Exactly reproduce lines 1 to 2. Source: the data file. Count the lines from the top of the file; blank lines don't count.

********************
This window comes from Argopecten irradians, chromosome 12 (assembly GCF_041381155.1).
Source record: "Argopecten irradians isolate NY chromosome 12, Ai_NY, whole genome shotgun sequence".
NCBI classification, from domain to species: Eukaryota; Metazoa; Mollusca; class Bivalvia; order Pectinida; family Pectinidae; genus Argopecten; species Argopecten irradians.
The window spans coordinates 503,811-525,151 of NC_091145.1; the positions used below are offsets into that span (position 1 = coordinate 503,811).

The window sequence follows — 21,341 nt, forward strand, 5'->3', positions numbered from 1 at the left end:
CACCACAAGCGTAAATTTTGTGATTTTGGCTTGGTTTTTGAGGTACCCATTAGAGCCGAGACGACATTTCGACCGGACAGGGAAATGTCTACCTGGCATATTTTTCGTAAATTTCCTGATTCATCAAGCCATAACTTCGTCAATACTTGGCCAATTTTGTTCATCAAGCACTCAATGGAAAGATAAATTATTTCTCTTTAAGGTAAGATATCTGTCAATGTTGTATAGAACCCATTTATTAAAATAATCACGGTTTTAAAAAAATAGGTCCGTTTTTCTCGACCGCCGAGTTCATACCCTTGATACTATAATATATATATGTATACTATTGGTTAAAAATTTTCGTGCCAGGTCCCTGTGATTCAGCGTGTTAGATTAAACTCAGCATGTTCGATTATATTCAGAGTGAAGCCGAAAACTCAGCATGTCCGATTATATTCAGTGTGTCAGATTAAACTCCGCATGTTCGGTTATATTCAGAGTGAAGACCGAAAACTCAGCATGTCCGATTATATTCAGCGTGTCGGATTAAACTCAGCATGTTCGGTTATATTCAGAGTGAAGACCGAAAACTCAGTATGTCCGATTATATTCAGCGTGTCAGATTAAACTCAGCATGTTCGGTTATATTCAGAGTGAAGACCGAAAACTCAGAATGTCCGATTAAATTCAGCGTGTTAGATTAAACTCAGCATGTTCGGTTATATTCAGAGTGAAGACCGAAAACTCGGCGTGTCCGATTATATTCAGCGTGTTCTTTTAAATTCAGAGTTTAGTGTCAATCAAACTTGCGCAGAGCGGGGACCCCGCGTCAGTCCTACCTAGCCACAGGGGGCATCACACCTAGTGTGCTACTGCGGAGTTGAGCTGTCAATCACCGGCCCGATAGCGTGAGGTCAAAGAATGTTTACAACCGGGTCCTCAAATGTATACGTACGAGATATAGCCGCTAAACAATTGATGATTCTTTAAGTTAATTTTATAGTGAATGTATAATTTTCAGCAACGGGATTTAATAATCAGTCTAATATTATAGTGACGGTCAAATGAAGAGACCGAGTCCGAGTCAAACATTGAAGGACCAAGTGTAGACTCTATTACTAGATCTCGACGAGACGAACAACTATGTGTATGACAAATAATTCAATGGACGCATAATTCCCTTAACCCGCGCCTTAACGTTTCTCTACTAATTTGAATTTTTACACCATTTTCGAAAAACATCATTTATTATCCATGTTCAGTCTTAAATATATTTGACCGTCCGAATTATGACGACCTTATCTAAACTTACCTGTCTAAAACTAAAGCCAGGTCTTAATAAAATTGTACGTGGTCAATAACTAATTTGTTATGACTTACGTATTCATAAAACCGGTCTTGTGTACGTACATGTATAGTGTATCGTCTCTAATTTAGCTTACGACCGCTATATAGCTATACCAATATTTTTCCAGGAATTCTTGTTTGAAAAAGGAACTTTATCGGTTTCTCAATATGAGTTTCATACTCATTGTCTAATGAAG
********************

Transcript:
This window comes from Argopecten irradians, chromosome 12 (assembly GCF_041381155.1).
Source record: "Argopecten irradians isolate NY chromosome 12, Ai_NY, whole genome shotgun sequence".